Hoosier Ridge, Red Peak A, Red Mountain C
TH: Hoosier Pass
RT: ~11.6 mi (GPS reading)
elevation gain: ~3335 ft
Having recently hiked Silverheels, I knew what to expect (or thought I did) from the Hoosier Ridge. When I first saw Hoosier Ridge, I wasn't that impressed--it just didn't look like a mountain to me. But there came the day that I wanted to spend a long time above treeline and this seemed like the perfect choice for a solo mid-week winter hike.
The beginning felt quite familiar. I didn't need snowshoes, as there was a trench through the trees. As I left the trees and began to hike up the slope to gain the ridge, the trench disappeared. The snow on this slope varied quite a bit: in some places I could walk on it and in others, I punched right through. For the most part, it wasn't very deep; it was just tiring given that I couldn't predict how far through the snow I'd go with each step.
Red Mtn C poking out
The forecast had called for a mostly sunny day, and when I looked west, the nearby peaks were in the sun:
Still can't believe how little snow is on Lincoln.
North Star and Quandary
However, there was a cloud over Silverheels, and I remained in the shade for much of the morning.
I see sun out there!
There was some snow on the ridge, but most of it was avoidable. Again, the snow varied in consistency: some was quite powdery while in other places you could walk on the surface.
Views along the ridge:
I thought the "false summit" (last bump before the summit) was pretty cool. I hadn't expected it to be so broad and flat:
summit and Red Peak A peaking out
From that point, I had a decision to make: I wanted to hike the trio, but which order would be best? I finally decided to go up Hoosier Ridge first, then head to Red Peak A and then try to contour to Red Mountain C. I definitely had to regain some elevation, but this order seemed to work fairly well.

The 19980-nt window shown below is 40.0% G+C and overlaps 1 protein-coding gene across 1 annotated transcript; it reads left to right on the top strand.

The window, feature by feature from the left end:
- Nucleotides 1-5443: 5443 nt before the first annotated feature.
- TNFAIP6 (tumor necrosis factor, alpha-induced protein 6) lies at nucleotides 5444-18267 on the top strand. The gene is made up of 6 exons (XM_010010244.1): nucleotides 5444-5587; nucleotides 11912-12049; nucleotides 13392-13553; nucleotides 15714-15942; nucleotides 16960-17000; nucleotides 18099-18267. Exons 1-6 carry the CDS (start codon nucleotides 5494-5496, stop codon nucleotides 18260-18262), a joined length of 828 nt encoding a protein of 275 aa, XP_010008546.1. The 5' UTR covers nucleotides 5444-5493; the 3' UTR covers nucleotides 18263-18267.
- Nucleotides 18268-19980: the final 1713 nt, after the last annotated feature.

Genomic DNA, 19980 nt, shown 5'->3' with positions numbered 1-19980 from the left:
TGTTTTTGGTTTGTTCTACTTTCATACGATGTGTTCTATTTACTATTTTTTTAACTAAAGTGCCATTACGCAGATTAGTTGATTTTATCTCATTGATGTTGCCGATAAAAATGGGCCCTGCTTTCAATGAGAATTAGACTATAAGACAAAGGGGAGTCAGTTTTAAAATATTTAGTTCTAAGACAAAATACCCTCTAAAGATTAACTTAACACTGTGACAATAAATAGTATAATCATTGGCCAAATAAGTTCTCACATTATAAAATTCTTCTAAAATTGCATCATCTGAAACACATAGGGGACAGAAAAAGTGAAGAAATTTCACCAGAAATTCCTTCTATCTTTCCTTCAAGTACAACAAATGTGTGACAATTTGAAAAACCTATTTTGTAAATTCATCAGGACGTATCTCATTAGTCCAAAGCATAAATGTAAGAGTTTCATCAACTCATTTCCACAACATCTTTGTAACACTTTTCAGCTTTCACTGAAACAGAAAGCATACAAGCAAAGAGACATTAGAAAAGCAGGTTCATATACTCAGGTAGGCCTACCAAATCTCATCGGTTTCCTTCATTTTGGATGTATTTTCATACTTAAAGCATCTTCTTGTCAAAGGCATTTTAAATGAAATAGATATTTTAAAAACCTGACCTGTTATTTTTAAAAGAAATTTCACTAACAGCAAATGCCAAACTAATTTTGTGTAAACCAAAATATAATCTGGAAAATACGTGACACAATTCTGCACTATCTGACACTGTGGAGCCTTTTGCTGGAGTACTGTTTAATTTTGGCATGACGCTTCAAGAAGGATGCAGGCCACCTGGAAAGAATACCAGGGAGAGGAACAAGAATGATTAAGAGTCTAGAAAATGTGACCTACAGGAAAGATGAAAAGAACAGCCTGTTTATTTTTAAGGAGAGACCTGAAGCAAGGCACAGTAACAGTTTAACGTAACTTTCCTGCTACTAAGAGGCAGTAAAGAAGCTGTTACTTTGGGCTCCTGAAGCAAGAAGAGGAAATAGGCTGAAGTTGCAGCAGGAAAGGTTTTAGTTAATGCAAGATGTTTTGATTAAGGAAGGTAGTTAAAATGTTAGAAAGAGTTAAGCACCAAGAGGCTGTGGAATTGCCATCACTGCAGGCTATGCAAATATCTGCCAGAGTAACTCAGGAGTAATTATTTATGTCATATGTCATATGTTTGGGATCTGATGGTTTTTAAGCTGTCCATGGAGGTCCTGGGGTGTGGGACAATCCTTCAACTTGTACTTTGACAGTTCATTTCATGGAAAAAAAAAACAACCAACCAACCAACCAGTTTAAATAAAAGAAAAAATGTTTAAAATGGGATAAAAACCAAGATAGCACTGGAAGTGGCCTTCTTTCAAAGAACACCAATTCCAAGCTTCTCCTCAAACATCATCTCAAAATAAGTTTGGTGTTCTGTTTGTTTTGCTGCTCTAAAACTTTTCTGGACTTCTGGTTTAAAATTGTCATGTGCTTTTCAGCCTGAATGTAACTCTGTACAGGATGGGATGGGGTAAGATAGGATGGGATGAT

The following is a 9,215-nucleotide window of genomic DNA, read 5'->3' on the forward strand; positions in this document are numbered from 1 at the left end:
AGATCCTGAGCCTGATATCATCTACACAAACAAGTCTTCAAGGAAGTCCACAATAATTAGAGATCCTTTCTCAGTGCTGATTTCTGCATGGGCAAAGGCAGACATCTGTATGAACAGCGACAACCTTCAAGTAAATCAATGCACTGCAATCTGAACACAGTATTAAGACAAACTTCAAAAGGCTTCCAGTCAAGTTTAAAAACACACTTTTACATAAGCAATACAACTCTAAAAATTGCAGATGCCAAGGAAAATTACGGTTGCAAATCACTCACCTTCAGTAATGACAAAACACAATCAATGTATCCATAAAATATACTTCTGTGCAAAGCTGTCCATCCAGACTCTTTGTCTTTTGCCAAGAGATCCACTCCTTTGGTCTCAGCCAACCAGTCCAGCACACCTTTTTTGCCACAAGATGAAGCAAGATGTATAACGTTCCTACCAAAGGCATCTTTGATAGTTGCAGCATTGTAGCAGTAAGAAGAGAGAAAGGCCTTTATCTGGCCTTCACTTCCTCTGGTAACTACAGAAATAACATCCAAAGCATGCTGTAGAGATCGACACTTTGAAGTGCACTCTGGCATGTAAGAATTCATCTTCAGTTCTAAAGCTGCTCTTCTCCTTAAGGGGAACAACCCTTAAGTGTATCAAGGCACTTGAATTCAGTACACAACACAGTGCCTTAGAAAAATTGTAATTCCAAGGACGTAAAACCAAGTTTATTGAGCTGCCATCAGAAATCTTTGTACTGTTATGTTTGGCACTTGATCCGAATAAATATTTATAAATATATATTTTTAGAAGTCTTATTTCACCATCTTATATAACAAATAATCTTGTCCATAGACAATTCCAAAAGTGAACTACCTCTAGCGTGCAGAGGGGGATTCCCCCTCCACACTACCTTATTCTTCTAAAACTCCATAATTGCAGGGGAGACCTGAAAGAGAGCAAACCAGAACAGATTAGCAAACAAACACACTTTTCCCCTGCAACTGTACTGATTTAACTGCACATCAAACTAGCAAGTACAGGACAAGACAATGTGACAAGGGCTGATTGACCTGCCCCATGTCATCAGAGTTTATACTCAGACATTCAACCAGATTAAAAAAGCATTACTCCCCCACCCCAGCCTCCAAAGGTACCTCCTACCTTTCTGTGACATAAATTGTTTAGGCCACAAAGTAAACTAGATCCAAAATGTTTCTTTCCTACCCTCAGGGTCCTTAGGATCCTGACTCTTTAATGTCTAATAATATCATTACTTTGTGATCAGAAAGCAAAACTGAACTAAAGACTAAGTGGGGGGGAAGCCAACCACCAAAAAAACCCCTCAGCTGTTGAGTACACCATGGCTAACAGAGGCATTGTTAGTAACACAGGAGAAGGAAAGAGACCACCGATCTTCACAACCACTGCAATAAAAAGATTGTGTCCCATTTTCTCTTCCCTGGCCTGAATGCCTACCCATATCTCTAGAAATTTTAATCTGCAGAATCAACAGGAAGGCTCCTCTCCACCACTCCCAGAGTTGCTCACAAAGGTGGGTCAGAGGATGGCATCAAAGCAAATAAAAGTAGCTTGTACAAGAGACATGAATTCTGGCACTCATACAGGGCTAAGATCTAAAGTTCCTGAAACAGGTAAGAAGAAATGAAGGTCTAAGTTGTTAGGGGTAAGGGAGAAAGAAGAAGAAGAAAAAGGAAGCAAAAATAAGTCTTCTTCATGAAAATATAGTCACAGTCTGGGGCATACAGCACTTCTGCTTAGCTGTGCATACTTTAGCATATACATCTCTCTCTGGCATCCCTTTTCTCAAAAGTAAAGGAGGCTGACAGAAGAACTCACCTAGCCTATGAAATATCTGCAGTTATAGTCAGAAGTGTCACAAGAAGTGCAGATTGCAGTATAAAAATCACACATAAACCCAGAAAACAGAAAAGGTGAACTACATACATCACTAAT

Loved the summit views. Pacific Peak was emitting a strong siren call:
Liked the stratigraphy on Red Peak A:
Now that I've seen it from both sides, I think I need to attempt Bald Mtn A:
The most interesting snow conditions I encountered all day were on Red Mountain C. It was the one place I considered pulling out the microspikes and where I might have used an ice axe (I didn't bring an axe on this trip).
Orange arrow points to what I thought was the crux.
Close-up of the crux. The snow was deeper than it looks and quite powdery.
Summit of Red Mountain C:
Time to head back over the bumps:
Silverheels is peaking out.
The end is in sight: down the snowy ridge and then a short jaunt to the car. Hope to make it back before dark!
Last light on North Star and Quandary:
It was a leisurely day, and I didn't try to hurry. I left the trailhead at 7:40am, summited Hoosier Ridge at 11:40am, headed to Red Peak A (summited a little after noon) and then hiked to Red Mountain C (summited just before 1:40pm, which is when I headed back to the car).